Mukta Gupta, J.
1. By the present petition the Petitioner seeks setting aside of the award dated 31st March, 2008 passed by the learned Presiding Officer, Labour Court in the Industrial Dispute ID No. 704/06/99 wherein the learned Trial Court granted a compensation of Rs. 1,50,000/- to the workman in lieu of reinstatement and full back wages.
2. Learned counsel for the Petitioner contends that the learned Trial Court has failed to appreciate that the reference was not made by the appropriate government. Petitioner is an autonomous body fully funded by the Ministry of Health and Family Welfare, Government of India, therefore, only Central Government was competent and authorized to refer the dispute for adjudication. Since in the present case the reference was made by the State Government, which was not a competent authority to make such a reference, the labour court should not have passed the impugned award. Learned counsel lastly contends that the Respondent was engaged with the Petitioner as a daily wager and has remained unauthorizedly absent as a result of which his extension was denied by the Management as such, he is not entitled to any relief.
3. Per contra learned counsel for the Respondent contends that the award of the learned trial court is well-reasoned and devoid of any illegality. It was passed after proper appraisal of the evidence/material on record and relying on the decision of the Apex Court. The High Court in the exercise of writ jurisdiction under Article 226 of the Constitution of India cannot interfere with the well reasoned award based on proper appreciation of evidence. Reliance is placed on Parshuram Shah v. Government of NCT of Delhi and Another, 145 (2007) DLT 181=2008 LLR 256 (Del.) in support of this contention. It is further contended that the State Government is the appropriate authority to refer the dispute under the ID Act in terms of Rule 2(f) of the Industrial Disputes (Central) Rules, 1957.
4. I have heard learned counsel for the parties and perused the record.
5. Briefly the case of the Petitioner is that the Respondent was engaged as a plumber with the Petitioner on daily wages w.e.f. 6th June, 1997 and was granted extension on the basis of need of the work. Since his work was not found to be satisfactory and he was also found to be irregular, a warning was issued to him vide letter dated 5th January, 1998. The Respondent did not report for duty in the month of October, 1998, therefore, he was not granted extension and the same fact was made known to him vide letter dated 6th November, 1998. A demand notice was sent by the Respondent to the establishment/society asking it to withdraw the letter declining the grant of extension on 22nd January, 1998. Conciliation proceedings were initiated and on its failure, a reference was made by the State Government in the following terms of reference:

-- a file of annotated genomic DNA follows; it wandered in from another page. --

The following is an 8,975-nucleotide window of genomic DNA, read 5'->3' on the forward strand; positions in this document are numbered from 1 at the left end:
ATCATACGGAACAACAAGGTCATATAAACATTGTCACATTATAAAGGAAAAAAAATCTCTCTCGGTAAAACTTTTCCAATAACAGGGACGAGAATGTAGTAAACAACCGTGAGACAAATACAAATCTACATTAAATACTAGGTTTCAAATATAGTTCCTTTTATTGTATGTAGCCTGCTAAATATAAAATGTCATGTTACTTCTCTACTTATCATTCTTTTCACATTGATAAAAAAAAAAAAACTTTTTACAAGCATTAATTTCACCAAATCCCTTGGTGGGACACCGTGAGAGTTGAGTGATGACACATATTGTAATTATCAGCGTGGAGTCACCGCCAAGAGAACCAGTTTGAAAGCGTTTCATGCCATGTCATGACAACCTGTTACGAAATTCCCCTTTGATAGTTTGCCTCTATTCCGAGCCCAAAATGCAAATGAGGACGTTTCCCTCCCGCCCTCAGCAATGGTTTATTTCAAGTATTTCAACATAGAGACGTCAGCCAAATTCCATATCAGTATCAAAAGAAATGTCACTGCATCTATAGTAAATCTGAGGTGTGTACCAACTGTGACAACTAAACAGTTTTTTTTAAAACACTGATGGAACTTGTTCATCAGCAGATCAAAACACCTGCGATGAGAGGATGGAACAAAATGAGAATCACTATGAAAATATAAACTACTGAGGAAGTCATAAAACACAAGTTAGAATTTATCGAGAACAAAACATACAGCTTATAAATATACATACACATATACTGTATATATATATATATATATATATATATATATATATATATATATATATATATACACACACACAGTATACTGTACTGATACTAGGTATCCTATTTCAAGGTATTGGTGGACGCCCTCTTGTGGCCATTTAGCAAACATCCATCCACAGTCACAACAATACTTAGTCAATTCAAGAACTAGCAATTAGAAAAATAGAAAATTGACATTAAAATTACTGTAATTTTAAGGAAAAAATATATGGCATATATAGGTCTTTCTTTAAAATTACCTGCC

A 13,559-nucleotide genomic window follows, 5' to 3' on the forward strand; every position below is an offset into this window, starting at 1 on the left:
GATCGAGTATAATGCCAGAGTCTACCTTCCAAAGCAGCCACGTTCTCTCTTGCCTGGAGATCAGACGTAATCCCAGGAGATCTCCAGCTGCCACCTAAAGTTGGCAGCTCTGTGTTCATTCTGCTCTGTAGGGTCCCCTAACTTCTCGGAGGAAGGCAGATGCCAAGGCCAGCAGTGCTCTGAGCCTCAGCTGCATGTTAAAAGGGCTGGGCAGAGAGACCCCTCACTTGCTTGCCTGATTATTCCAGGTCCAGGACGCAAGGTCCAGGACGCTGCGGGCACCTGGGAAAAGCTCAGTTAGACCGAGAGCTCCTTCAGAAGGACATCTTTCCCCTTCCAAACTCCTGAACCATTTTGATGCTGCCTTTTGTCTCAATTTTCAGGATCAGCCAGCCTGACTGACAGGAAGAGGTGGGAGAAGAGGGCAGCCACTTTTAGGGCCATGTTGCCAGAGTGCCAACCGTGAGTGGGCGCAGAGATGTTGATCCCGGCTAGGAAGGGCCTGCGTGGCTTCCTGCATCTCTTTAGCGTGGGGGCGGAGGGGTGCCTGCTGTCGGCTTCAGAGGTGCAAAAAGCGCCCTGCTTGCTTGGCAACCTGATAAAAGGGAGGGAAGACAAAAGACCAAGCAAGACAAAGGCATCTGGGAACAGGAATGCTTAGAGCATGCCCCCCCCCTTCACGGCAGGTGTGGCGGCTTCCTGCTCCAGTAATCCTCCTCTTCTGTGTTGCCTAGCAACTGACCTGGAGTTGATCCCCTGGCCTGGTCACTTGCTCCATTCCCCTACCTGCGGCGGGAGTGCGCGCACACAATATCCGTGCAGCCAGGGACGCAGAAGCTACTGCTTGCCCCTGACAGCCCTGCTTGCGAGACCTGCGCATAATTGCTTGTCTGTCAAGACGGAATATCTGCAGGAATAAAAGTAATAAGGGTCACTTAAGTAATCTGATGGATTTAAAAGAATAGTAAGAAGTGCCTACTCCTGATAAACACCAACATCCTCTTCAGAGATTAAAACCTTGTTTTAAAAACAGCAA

'Whether the services of Sh. Devender Kumar have been terminated illegally and/or unjustifiably by the Management, and if so, to what relief is he entitled and what directions are necessary in this respect?'
6. The question of competence of the Government of NCT of Delhi in making a reference of an industrial dispute in a case where the industry is under the control of Central Government was decided with reference to Rule 2(f) of Industrial Disputes (Central) Rules, 1957 in MCD v. Mahavir, 97 (2002) DLT 922=2002 (95) FLR 974 by the Division Bench of this Court wherein it was held:
'10. Section 38 of the said Act provides for rule making power. In exercise of the said power the Central Government has framed rules known as Industrial Disputes (Central) Rules which came into effect from March 10, 1957. These rules apply to Union Territories and States in relation to industries situated therein in respect whereof the Central Government may be the Appropriate Government. Rule 2 appears with the expression 'in these rules'.
Rule 2(f) of the said Rules reads thus:
'(f) in relation to an industrial dispute in a Union territory, for which the appropriate Government is the Central Government, reference to the Central Government or the Government of India shall be construed as a reference to the Chief Labour Commissioner (Central), Regional Labour Commissioner (Central) and the Assistant Labour Commissioner (Central) shall be construed as reference to the appropriate authority, appointed in that behalf by the Administrator of the territory;'
11. By reason of the said rule the power which can be exercised by the Central Government has been delegated to the Lt. Governor. The Government of National Capital Territory of Delhi has appointed conciliation officers. An officer appointed by Administration as conciliation officer may also deal with such industrial disputes where for the Central Government would be the appropriate Government. It is also not in dispute that the Delhi Administration has constituted the Labour Courts and Industrial Tribunals.